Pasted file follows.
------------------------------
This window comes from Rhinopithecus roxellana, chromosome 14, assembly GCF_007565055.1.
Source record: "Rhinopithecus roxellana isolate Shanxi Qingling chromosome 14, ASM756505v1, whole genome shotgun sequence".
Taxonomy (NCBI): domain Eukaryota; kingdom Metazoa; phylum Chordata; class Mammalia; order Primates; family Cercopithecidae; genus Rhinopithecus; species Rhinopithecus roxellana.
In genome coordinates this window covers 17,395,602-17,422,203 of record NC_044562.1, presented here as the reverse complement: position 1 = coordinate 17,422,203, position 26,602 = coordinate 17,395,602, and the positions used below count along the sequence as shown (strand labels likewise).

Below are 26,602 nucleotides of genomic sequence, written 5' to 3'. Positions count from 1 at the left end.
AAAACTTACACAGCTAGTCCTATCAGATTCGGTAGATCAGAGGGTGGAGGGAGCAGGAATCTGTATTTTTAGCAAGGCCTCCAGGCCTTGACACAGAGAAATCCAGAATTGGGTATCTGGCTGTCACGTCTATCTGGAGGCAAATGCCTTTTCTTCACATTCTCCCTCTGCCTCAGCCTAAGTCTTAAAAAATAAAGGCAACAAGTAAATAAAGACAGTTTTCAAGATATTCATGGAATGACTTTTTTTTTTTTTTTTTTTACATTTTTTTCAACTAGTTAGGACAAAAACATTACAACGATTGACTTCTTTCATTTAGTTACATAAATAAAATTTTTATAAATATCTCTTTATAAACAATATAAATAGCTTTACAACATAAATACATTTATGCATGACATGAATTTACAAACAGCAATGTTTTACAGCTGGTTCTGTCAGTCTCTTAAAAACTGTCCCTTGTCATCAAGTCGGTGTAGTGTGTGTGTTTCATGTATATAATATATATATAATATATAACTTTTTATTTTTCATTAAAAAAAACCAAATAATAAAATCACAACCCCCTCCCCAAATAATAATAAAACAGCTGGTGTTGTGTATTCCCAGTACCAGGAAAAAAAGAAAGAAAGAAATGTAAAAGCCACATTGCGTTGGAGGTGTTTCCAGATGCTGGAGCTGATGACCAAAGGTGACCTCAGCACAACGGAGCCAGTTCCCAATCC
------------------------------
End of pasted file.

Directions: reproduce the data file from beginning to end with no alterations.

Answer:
This window comes from Rhinopithecus roxellana, chromosome 14, assembly GCF_007565055.1.
Source record: "Rhinopithecus roxellana isolate Shanxi Qingling chromosome 14, ASM756505v1, whole genome shotgun sequence".
Taxonomy (NCBI): domain Eukaryota; kingdom Metazoa; phylum Chordata; class Mammalia; order Primates; family Cercopithecidae; genus Rhinopithecus; species Rhinopithecus roxellana.
In genome coordinates this window covers 17,395,602-17,422,203 of record NC_044562.1, presented here as the reverse complement: position 1 = coordinate 17,422,203, position 26,602 = coordinate 17,395,602, and the positions used below count along the sequence as shown (strand labels likewise).

Below are 26,602 nucleotides of genomic sequence, written 5' to 3'. Positions count from 1 at the left end.
AAAACTTACACAGCTAGTCCTATCAGATTCGGTAGATCAGAGGGTGGAGGGAGCAGGAATCTGTATTTTTAGCAAGGCCTCCAGGCCTTGACACAGAGAAATCCAGAATTGGGTATCTGGCTGTCACGTCTATCTGGAGGCAAATGCCTTTTCTTCACATTCTCCCTCTGCCTCAGCCTAAGTCTTAAAAAATAAAGGCAACAAGTAAATAAAGACAGTTTTCAAGATATTCATGGAATGACTTTTTTTTTTTTTTTTTTTACATTTTTTTCAACTAGTTAGGACAAAAACATTACAACGATTGACTTCTTTCATTTAGTTACATAAATAAAATTTTTATAAATATCTCTTTATAAACAATATAAATAGCTTTACAACATAAATACATTTATGCATGACATGAATTTACAAACAGCAATGTTTTACAGCTGGTTCTGTCAGTCTCTTAAAAACTGTCCCTTGTCATCAAGTCGGTGTAGTGTGTGTGTTTCATGTATATAATATATATATAATATATAACTTTTTATTTTTCATTAAAAAAAACCAAATAATAAAATCACAACCCCCTCCCCAAATAATAATAAAACAGCTGGTGTTGTGTATTCCCAGTACCAGGAAAAAAAGAAAGAAAGAAATGTAAAAGCCACATTGCGTTGGAGGTGTTTCCAGATGCTGGAGCTGATGACCAAAGGTGACCTCAGCACAACGGAGCCAGTTCCCAATCC